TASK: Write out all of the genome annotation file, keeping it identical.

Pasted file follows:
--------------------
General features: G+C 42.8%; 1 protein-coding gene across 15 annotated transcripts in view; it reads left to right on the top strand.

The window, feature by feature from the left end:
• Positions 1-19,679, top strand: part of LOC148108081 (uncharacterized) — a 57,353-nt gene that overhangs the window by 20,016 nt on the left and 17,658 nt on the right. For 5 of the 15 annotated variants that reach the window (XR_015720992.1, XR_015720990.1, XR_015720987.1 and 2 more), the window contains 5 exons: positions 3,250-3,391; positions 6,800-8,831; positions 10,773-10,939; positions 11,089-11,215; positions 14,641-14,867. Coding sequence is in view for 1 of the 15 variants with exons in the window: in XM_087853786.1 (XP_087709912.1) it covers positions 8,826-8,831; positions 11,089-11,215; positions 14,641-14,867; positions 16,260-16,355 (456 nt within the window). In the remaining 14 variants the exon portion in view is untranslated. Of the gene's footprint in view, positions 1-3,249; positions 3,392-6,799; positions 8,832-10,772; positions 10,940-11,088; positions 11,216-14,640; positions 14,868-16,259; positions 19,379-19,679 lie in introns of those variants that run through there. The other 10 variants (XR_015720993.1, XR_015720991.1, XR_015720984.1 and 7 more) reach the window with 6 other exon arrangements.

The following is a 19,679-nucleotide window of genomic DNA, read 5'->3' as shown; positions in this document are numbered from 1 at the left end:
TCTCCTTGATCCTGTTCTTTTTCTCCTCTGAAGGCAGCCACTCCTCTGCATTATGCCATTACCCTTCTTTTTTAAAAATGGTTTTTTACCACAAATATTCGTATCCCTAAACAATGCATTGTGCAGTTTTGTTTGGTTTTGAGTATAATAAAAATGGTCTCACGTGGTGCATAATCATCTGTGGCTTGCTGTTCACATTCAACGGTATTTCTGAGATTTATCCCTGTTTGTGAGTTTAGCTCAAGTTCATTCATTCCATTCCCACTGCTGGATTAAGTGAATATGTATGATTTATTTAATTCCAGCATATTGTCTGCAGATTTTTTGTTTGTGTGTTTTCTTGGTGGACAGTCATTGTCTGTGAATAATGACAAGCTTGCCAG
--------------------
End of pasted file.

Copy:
General features: G+C 42.8%; 1 protein-coding gene across 15 annotated transcripts in view; it reads left to right on the top strand.

The window, feature by feature from the left end:
• Positions 1-19,679, top strand: part of LOC148108081 (uncharacterized) — a 57,353-nt gene that overhangs the window by 20,016 nt on the left and 17,658 nt on the right. For 5 of the 15 annotated variants that reach the window (XR_015720992.1, XR_015720990.1, XR_015720987.1 and 2 more), the window contains 5 exons: positions 3,250-3,391; positions 6,800-8,831; positions 10,773-10,939; positions 11,089-11,215; positions 14,641-14,867. Coding sequence is in view for 1 of the 15 variants with exons in the window: in XM_087853786.1 (XP_087709912.1) it covers positions 8,826-8,831; positions 11,089-11,215; positions 14,641-14,867; positions 16,260-16,355 (456 nt within the window). In the remaining 14 variants the exon portion in view is untranslated. Of the gene's footprint in view, positions 1-3,249; positions 3,392-6,799; positions 8,832-10,772; positions 10,940-11,088; positions 11,216-14,640; positions 14,868-16,259; positions 19,379-19,679 lie in introns of those variants that run through there. The other 10 variants (XR_015720993.1, XR_015720991.1, XR_015720984.1 and 7 more) reach the window with 6 other exon arrangements.

The following is a 19,679-nucleotide window of genomic DNA, read 5'->3' as shown; positions in this document are numbered from 1 at the left end:
TCTCCTTGATCCTGTTCTTTTTCTCCTCTGAAGGCAGCCACTCCTCTGCATTATGCCATTACCCTTCTTTTTTAAAAATGGTTTTTTACCACAAATATTCGTATCCCTAAACAATGCATTGTGCAGTTTTGTTTGGTTTTGAGTATAATAAAAATGGTCTCACGTGGTGCATAATCATCTGTGGCTTGCTGTTCACATTCAACGGTATTTCTGAGATTTATCCCTGTTTGTGAGTTTAGCTCAAGTTCATTCATTCCATTCCCACTGCTGGATTAAGTGAATATGTATGATTTATTTAATTCCAGCATATTGTCTGCAGATTTTTTGTTTGTGTGTTTTCTTGGTGGACAGTCATTGTCTGTGAATAATGACAAGCTTGCCAG